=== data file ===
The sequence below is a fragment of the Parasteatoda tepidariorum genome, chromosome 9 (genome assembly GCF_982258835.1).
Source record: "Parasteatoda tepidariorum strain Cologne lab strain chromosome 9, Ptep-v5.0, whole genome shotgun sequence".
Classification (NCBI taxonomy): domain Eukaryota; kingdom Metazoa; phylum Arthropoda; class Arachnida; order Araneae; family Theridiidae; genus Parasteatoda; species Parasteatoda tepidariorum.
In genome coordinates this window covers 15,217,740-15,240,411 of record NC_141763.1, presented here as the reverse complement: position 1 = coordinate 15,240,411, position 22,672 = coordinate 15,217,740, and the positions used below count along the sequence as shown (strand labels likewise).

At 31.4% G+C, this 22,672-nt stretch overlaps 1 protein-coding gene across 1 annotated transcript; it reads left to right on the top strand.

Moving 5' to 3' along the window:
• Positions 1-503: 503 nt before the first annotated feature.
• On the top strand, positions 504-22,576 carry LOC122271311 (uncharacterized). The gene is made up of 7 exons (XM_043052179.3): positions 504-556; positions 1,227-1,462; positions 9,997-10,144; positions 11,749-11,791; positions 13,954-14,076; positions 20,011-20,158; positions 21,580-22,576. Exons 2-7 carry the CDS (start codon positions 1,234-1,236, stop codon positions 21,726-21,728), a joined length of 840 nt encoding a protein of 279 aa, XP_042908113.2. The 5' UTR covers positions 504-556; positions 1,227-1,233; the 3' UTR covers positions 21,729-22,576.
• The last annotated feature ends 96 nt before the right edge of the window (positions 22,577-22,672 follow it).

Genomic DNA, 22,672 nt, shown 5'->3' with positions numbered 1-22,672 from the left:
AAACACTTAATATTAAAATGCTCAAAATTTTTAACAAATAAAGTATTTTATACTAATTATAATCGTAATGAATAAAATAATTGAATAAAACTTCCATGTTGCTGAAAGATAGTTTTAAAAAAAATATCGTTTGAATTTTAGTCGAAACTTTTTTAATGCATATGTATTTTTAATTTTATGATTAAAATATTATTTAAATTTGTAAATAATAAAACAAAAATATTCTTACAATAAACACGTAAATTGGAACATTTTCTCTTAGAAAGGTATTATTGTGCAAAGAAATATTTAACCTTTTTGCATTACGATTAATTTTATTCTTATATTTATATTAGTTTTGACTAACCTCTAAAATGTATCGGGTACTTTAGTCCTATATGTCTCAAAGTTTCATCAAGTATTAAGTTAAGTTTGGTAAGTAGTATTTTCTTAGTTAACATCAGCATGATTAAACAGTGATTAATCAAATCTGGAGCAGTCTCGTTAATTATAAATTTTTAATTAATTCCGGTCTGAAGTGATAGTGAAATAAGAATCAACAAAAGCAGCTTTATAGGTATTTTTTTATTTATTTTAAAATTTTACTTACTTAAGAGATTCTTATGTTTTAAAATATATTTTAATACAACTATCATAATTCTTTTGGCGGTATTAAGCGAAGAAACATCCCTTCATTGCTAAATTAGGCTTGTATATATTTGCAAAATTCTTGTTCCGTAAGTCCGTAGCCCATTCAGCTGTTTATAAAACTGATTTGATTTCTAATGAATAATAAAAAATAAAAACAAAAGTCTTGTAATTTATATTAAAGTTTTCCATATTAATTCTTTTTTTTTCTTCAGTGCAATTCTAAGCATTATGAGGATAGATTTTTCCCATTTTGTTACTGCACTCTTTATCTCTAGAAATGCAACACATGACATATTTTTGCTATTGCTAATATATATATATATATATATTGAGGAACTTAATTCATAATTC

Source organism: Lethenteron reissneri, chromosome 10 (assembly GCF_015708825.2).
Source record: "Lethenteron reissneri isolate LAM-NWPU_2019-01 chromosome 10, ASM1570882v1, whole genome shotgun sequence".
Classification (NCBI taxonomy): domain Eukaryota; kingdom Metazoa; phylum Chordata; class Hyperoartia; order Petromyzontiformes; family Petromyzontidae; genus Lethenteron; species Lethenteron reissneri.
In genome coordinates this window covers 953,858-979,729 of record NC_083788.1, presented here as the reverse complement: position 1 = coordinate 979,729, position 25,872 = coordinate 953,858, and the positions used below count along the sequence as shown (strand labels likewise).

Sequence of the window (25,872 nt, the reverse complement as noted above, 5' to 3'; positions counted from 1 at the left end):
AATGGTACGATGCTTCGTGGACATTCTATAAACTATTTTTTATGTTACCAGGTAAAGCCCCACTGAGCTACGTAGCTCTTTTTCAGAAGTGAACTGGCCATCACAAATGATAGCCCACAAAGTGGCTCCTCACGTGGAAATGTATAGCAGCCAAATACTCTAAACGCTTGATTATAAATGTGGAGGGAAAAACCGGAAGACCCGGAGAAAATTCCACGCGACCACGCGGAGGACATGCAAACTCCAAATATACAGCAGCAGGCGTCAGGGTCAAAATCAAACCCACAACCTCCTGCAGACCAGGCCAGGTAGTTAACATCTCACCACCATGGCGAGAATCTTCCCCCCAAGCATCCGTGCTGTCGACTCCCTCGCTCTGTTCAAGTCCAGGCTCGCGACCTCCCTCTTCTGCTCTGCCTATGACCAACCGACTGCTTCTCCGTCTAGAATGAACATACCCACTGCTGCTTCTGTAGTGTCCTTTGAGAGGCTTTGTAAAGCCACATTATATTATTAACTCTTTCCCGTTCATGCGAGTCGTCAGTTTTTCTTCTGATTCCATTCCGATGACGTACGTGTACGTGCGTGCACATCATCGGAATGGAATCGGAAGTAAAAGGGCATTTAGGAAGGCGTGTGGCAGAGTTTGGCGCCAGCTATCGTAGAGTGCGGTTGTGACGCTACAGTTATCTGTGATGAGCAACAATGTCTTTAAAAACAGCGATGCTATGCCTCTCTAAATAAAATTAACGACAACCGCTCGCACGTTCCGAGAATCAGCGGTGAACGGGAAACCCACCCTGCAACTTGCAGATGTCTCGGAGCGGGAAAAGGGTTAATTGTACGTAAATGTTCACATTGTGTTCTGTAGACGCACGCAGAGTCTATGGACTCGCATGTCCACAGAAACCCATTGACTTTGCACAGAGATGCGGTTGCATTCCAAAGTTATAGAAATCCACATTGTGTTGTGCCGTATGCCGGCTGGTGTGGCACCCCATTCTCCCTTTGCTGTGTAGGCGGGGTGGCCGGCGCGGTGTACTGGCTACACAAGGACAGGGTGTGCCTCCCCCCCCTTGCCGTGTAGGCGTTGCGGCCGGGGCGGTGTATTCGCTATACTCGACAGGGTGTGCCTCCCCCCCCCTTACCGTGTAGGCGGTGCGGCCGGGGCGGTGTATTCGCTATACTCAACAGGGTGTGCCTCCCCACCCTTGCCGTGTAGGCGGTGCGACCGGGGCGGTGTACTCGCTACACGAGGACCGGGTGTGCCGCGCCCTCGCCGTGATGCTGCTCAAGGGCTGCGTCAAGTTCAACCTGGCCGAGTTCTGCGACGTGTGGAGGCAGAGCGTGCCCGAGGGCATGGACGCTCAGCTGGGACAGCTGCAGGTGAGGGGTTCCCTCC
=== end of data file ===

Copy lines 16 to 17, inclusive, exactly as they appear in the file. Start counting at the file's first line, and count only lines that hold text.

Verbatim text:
Sequence of the window (25,872 nt, the reverse complement as noted above, 5' to 3'; positions counted from 1 at the left end):
AATGGTACGATGCTTCGTGGACATTCTATAAACTATTTTTTATGTTACCAGGTAAAGCCCCACTGAGCTACGTAGCTCTTTTTCAGAAGTGAACTGGCCATCACAAATGATAGCCCACAAAGTGGCTCCTCACGTGGAAATGTATAGCAGCCAAATACTCTAAACGCTTGATTATAAATGTGGAGGGAAAAACCGGAAGACCCGGAGAAAATTCCACGCGACCACGCGGAGGACATGCAAACTCCAAATATACAGCAGCAGGCGTCAGGGTCAAAATCAAACCCACAACCTCCTGCAGACCAGGCCAGGTAGTTAACATCTCACCACCATGGCGAGAATCTTCCCCCCAAGCATCCGTGCTGTCGACTCCCTCGCTCTGTTCAAGTCCAGGCTCGCGACCTCCCTCTTCTGCTCTGCCTATGACCAACCGACTGCTTCTCCGTCTAGAATGAACATACCCACTGCTGCTTCTGTAGTGTCCTTTGAGAGGCTTTGTAAAGCCACATTATATTATTAACTCTTTCCCGTTCATGCGAGTCGTCAGTTTTTCTTCTGATTCCATTCCGATGACGTACGTGTACGTGCGTGCACATCATCGGAATGGAATCGGAAGTAAAAGGGCATTTAGGAAGGCGTGTGGCAGAGTTTGGCGCCAGCTATCGTAGAGTGCGGTTGTGACGCTACAGTTATCTGTGATGAGCAACAATGTCTTTAAAAACAGCGATGCTATGCCTCTCTAAATAAAATTAACGACAACCGCTCGCACGTTCCGAGAATCAGCGGTGAACGGGAAACCCACCCTGCAACTTGCAGATGTCTCGGAGCGGGAAAAGGGTTAATTGTACGTAAATGTTCACATTGTGTTCTGTAGACGCACGCAGAGTCTATGGACTCGCATGTCCACAGAAACCCATTGACTTTGCACAGAGATGCGGTTGCATTCCAAAGTTATAGAAATCCACATTGTGTTGTGCCGTATGCCGGCTGGTGTGGCACCCCATTCTCCCTTTGCTGTGTAGGCGGGGTGGCCGGCGCGGTGTACTGGCTACACAAGGACAGGGTGTGCCTCCCCCCCCTTGCCGTGTAGGCGTTGCGGCCGGGGCGGTGTATTCGCTATACTCGACAGGGTGTGCCTCCCCCCCCCTTACCGTGTAGGCGGTGCGGCCGGGGCGGTGTATTCGCTATACTCAACAGGGTGTGCCTCCCCACCCTTGCCGTGTAGGCGGTGCGACCGGGGCGGTGTACTCGCTACACGAGGACCGGGTGTGCCGCGCCCTCGCCGTGATGCTGCTCAAGGGCTGCGTCAAGTTCAACCTGGCCGAGTTCTGCGACGTGTGGAGGCAGAGCGTGCCCGAGGGCATGGACGCTCAGCTGGGACAGCTGCAGGTGAGGGGTTCCCTCC